Do Restauranteers understand the difference between Cleaning, Sanitizing, and Disinfection?

It’s no secret how the hospitality and F&B industry has suffered during the Covid-19 pandemic. I remember how we used to discuss that every sector can go for a toss, but the food business is something that will always flourish – something put into question in the last few months!

This too shall pass! We are observing a trend of people and businesses readying themselves to open up gradually and cautiously. While there should be no doubt on the ‘being cautious’ spirit of these institutes, especially of the restaurants that are resuming service with great caution, the question here is about the AWARENESS.

Are we completely aware of the What & How of things?


We’ll reserve this topic space for a very crucial awareness aspect that is generally confused – the difference between cleaning, sanitizing, and disinfection!


Cleaning

Cleaning should not be a new term for us. We’ve been doing that daily in our homes and
workplaces. It refers to physically cleaning surfaces to get rid of dust, dirt, and stains.
From a personal aspect, it means cleaning our body (once or twice a day) and hands
using soap and water. This is a basic and preliminary aspect of hygiene and maintenance
of us and our places. It is also advisable to clean a surface prior to its sanitization or
disinfection for effectiveness.

Sanitization

Sanitization is a preventative measure that follows the cleaning. It reduces the number
of pathogens and inhibits their growth on a surface. Please note that the sanitizers do
not kill all the viruses. However, they lessen their numbers and can be used multiple
times a day. As per the Environmental Protection Agency (EPA), “sanitization is to
reduce, but not necessarily eliminate, microorganisms from the inanimate environment
to levels considered safe as determined by public health codes or regulations.” The food-
safe sanitizers can be safely used in kitchens, cooking utensils, and food items. Cleaning
a surface before sanitization ensures more efficacy; however, people also use sanitizers
when soap and water are not available, and they need to decontaminate themselves in
dire situations.

Disinfecting is the killing of harmful microorganisms, including viruses and bacteria. It is
recognized as the most effective way of killing viruses, which includes the coronavirus,
by the EPA. Disinfectants successfully destroy pathogens on hard, non-porous surfaces.

Hence, it becomes imperative to disinfect, especially the high-touch surfaces like doorknobs, outside of refrigerators, switches, chairs, tables, cupboards, toilets, sinks, bathroom surfaces, etc. Disinfection is not entirely effective on an unclean surface.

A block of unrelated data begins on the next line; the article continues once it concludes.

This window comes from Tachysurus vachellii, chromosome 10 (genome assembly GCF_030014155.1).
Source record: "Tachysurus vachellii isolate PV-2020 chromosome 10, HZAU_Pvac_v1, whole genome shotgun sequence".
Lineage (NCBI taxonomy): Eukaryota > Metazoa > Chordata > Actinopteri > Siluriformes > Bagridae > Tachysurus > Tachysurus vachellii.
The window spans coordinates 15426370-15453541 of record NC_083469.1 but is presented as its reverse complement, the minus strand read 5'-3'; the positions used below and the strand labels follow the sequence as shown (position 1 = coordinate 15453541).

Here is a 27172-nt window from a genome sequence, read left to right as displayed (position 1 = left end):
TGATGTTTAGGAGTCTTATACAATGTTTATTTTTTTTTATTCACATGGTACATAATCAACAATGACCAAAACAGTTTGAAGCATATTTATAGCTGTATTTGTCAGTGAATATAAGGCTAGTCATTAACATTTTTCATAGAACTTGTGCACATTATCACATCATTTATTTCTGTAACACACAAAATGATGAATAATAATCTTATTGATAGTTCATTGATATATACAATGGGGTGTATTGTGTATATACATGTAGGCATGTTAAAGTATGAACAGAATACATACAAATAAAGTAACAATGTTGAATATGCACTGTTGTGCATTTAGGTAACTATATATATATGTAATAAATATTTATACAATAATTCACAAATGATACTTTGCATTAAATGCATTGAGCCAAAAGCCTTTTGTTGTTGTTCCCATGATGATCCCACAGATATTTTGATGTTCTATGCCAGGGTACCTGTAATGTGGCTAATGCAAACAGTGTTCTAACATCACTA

In a nutshell, for a food business to attract footfall during the current times, a simple formula can do wonders. First, clean the entire place once you open up daily. Once done, ensure disinfecting the entire place while sanitizing the surfaces and hands of the staff from time to time during the day. Please ensure the cleaning and disinfecting staff uses appropriate gloves and other recommended personal protective equipment (PPE) during the operation. It would be a good option to make an effective sanitizer available for the customers at the entry and exit points.

Before ending, a few critical points one might take care of while investing in the disinfection process.

  • Choose from the list of approved disinfectants released by the EPA for the use against coronavirus. It would also help to go through the EPA’s List N for detailed information on the types of surfaces to be disinfected. Both lists combined provide an exhaustive study on the proper application of disinfectants.
  • Check the effectiveness of the disinfectant.
  • Examine the post-disinfection effects – trying using a disinfectant with no or minimum side effects.
  • Go for the disinfectants recommended for foodservice facilities. This is specifically critical for food businesses. These disinfectants should be rated “no-rinse,” i.e., there shouldn’t be a need to rinse the surface with water after its application.
  • Wash your hands after applying the disinfectant.
  • Read the instructions on the bottle or can of the disinfectant to make sure the instructions are followed cautiously.

Sterloc is one such all-natural disinfectant that meets all these requirements and helps you mold seamlessly into the #newnormal.

Let’s get started and welcome our customers to a safe environment. #StayDisinfectedStaySafe!

Avani Raj Arora

8 thoughts on “Do Restauranteers understand the difference between Cleaning, Sanitizing, and Disinfection?”
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